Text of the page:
Senator ANKENY. Approximately, what damage will this Government have to pay if we take those people's lands? That is a hypothetical question, but we want to know that.
Mr. WALLACE. From my knowledge of the people down there and the way they work-I mean the way they work us [laughter]
Senator ANKENY. That is the difficulty.
Mr. WALLACE. They do. On the whole situation, I should judge it would cost $25,000,000 to pay for the land which will be submerge by that 85-foot dam project on the lock plan.
Senator ANKENY. I understand that you would recommend that this be done under the contract system?
Mr. WALLACE. Yes, sir.
Mr. WALLACE. The object of that is this: Simply to get it so that one man can be put down there and do it.
Senator ANKENY. I understand.
Mr. WALLACE. That is all. If we could do that work the way a railroad company or a private corporation would do it, why I would not say so; but from my experience with it, from the utter impossibility of the United States Government carrying on a constructive enterprise in a common-sense, business-like manner, it looks to me as if the only way there was out of it was to put it in the hands of a general contractor. Then, that general contractor, having no interest in it except to get it done, and as quickly as possible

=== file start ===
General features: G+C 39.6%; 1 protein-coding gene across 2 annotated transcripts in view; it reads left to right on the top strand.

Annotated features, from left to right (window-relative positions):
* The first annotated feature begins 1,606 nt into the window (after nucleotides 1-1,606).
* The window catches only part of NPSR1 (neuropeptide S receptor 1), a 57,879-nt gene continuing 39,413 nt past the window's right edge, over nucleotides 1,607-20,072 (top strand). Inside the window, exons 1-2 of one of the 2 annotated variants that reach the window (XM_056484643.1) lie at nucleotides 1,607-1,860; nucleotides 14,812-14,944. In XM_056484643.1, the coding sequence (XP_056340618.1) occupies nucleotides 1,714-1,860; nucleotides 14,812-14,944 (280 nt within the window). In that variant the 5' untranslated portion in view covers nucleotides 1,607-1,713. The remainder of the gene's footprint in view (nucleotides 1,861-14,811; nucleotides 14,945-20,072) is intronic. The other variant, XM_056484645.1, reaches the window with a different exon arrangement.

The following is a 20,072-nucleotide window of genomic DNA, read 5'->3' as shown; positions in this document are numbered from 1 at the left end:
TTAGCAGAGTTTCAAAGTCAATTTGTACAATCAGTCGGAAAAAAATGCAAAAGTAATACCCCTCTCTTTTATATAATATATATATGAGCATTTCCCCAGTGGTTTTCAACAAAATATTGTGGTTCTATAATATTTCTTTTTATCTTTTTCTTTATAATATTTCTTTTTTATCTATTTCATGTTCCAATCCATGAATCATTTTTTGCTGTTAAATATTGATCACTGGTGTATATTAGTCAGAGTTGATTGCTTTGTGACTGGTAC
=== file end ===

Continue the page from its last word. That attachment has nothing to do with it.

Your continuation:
Senator ANKENY. And to get his money?
Mr. WALLACE. And to get his money, can put a man in charge of that work there, and can use methods which it is impossible for us as a Government to use.
Senator MORGAN. Would you turn over the railroad to the general contractor?
Mr. WALLACE. The whole business, lock, stock, and barrel.
Senator Morgan. How would you arrange about the commercial traffic on the railroad between the seas ?
Mr. WALLACE. The great business of the world is carried on by private railroad corporations to-day; and it would be the easiest thing in the world to specify the rates that that contractor shall charge, and you can hold him to his duties as a common carrier a great deal easier than you can hold one of the transcontinental American railroads to its duties as a common carrier. And the proposition is so simple; it is simply taking freight from one dock and landing it on another 47 or 50 miles
away. Senator MORGAN. And having the control of the railroad he could conduct his canal work without injury to the commerce?